overlook the fact that universities are included in the list of groups not being paid. The Acteva Sucks site was not started to, “criticize the company.” Pankaj either ignores or is blind to the fact that this website was started to apply pressure to get Acteva to contact the people they were ignoring. They killed their brand by not paying people back and coming up with countless excuses. The bad press is a byproduct of Acteva’s actions and lack of payment. — Jason Brown


Gentrified: Tech Land Grab Has Nonprofits Crying for Help Skyrocketing rents in Tenderloin and mid-Market areas forcing out neighborhood organizations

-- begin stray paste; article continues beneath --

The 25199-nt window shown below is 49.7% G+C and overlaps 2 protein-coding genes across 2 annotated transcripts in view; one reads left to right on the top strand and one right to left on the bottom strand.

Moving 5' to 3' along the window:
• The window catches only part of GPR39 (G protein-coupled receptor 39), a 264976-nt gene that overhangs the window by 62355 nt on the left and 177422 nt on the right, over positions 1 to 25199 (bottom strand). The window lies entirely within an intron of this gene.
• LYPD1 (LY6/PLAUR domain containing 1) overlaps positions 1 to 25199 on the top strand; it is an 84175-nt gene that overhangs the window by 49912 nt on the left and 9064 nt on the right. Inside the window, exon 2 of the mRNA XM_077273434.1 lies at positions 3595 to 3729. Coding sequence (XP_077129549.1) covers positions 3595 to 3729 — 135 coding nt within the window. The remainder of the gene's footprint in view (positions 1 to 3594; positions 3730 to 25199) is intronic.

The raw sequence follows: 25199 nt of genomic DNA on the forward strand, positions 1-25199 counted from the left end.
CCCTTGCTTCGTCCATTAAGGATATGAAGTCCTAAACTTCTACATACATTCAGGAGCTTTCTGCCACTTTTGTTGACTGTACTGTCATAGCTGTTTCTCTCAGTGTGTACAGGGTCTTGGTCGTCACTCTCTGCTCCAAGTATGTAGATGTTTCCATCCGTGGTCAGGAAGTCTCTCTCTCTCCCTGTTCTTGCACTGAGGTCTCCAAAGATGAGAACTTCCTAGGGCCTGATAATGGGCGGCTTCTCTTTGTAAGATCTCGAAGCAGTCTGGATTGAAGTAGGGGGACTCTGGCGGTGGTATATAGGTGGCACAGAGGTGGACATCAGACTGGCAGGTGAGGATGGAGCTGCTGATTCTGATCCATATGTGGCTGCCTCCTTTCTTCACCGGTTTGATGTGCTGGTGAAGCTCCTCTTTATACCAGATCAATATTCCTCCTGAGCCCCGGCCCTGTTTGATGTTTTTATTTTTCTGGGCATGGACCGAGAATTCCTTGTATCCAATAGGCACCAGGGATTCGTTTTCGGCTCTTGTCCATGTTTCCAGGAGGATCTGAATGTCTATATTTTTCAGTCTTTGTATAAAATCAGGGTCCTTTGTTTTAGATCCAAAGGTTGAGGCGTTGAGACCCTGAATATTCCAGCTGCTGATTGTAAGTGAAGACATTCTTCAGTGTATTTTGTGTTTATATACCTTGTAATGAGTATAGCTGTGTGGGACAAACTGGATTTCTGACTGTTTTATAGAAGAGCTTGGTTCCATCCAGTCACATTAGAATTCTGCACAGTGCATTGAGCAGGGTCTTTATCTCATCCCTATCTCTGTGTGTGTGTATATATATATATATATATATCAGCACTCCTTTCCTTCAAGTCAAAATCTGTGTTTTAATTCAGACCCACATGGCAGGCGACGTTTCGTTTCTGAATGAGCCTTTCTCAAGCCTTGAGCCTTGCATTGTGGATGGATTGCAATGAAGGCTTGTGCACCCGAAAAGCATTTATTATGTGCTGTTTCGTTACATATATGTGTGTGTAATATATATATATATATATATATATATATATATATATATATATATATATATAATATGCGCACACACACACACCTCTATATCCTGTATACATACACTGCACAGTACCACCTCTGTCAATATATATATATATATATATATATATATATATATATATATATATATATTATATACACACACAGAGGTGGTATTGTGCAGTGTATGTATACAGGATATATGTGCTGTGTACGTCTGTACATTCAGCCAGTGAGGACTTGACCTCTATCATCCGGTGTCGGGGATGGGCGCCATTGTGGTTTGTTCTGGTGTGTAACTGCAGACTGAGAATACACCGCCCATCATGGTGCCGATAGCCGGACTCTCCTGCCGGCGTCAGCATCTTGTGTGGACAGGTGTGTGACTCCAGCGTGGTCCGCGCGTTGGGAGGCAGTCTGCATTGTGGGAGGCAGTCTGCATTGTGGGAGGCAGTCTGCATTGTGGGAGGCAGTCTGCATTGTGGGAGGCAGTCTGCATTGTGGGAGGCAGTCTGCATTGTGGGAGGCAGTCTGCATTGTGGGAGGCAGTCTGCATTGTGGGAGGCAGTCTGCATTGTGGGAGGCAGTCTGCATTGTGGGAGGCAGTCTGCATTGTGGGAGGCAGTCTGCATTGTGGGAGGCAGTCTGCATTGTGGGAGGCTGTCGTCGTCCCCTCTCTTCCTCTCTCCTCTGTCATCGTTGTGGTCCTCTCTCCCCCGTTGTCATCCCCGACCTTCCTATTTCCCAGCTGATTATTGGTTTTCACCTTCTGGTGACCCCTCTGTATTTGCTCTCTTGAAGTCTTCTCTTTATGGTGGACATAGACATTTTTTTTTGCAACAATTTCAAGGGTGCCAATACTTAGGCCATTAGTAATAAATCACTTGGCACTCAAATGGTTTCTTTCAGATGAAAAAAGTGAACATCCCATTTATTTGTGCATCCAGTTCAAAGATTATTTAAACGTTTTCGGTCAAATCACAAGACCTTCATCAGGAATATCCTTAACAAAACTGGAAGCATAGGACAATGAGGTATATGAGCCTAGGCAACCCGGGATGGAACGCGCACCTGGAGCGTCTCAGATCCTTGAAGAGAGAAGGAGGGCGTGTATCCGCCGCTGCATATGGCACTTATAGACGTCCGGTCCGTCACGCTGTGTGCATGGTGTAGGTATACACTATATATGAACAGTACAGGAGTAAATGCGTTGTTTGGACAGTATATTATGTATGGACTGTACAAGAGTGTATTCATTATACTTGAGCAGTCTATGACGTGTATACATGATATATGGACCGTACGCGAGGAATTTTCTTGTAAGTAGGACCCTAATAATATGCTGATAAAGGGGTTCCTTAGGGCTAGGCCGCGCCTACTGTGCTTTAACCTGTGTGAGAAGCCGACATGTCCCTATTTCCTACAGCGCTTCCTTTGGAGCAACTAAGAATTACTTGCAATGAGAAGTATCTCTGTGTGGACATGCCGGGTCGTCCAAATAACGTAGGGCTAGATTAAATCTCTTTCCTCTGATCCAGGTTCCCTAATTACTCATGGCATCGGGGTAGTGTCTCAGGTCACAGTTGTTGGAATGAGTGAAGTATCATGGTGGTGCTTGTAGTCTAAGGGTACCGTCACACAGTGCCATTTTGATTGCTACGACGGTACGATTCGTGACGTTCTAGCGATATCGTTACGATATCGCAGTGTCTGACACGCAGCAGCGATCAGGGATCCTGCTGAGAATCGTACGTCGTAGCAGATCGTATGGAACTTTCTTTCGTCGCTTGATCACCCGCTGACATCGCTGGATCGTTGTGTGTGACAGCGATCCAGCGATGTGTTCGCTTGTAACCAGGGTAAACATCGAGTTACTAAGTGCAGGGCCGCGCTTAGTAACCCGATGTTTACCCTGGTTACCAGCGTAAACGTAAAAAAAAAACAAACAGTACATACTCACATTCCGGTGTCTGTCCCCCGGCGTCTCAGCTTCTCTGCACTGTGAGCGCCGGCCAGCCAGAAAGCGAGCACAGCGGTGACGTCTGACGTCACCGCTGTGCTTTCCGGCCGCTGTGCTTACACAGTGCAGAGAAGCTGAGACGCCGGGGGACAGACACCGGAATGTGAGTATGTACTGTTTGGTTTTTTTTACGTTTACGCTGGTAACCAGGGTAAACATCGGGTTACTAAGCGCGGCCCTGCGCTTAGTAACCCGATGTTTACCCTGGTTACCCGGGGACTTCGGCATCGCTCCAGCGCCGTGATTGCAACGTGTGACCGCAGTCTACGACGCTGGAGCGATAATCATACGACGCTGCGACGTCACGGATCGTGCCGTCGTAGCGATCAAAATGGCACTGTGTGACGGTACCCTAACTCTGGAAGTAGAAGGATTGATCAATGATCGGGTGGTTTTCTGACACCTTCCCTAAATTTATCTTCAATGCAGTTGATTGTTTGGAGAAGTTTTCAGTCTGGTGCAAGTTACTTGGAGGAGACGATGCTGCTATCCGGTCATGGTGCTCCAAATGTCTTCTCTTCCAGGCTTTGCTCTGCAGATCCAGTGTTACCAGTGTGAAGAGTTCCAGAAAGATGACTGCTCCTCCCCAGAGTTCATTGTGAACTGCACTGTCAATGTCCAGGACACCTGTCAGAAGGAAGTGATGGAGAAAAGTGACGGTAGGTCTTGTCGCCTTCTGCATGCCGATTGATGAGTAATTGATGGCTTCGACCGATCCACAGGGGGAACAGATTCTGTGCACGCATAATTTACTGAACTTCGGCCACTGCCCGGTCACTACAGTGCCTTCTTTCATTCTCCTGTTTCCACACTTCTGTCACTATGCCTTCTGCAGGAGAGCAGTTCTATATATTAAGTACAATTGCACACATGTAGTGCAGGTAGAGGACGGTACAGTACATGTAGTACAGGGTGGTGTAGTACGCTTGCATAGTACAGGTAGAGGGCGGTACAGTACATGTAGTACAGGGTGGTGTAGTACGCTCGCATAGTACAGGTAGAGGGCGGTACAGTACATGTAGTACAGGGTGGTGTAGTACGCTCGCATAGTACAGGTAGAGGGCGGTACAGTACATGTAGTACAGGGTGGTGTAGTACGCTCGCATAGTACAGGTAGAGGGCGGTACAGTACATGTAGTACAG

community in crisis brought its tales of woe to City Hall at a special hearing of the supervisors’ Budget and Finance Committee last fall. Dozens of nonprofit executive directors lined up to describe how difficult, if not impossible, the tech boom’s pressure on commercial real estate is making it for them to do their work. “We serve the Tenderloin community,” said Cindy Gyori, Hyde Street Community Services executive director, whose organization, Story: at 134 Golden Mark Hedin Gate Ave. for 10 // Central City Extra years, “is at risk of ceasing to exist.” Its lease is up in September, and the landlord says he will double its rent. “He has a tenant all lined up that’s gonna take over. I can’t compete with that,” she said. In September, “we’ll be as homeless as the people we serve.” Dr. Dawn Harbatkin is the executive director of Lyon-Martin Health Services, at 1748 Market St. for 22 years. Despite some recent financial setbacks, the clinic’s staff maintained “a very good relationship with our landlord, who informed us a few months ago that he was putting our building on the market. . . . It went into escrow yesterday, ” she said. Lyon-Martin, a community health clinic started in 1979 by the venerable pioneering couple, Phyllis Lyon and Del Martin, is on a month-to-month lease and could “lose our space within the next month or two.” Harbatkin said she expects the rent to triple or quadruple, and the clinic will be forced to move. The clients are mostly uninsured and impoverished, she said. A health clinic faces unique challenges, Harbatkin said, such as zoning restrictions on where one can operate and stringent rules on equipment that will cost up to $1.5 million to install in any new space the clinic might find. Once everything is in place, getting licensed will take three months to a year, she said. For almost two hours, representatives of dozens of nonprofits lined up to tell the committee members — Supervisors Jane Kim, Eric Mar and Mark Farrell — of predatory real estate practices nonprofits are being subjected to by building owners terminating leases and exponentially raising rents. More organizations would have joined the procession, but the execu-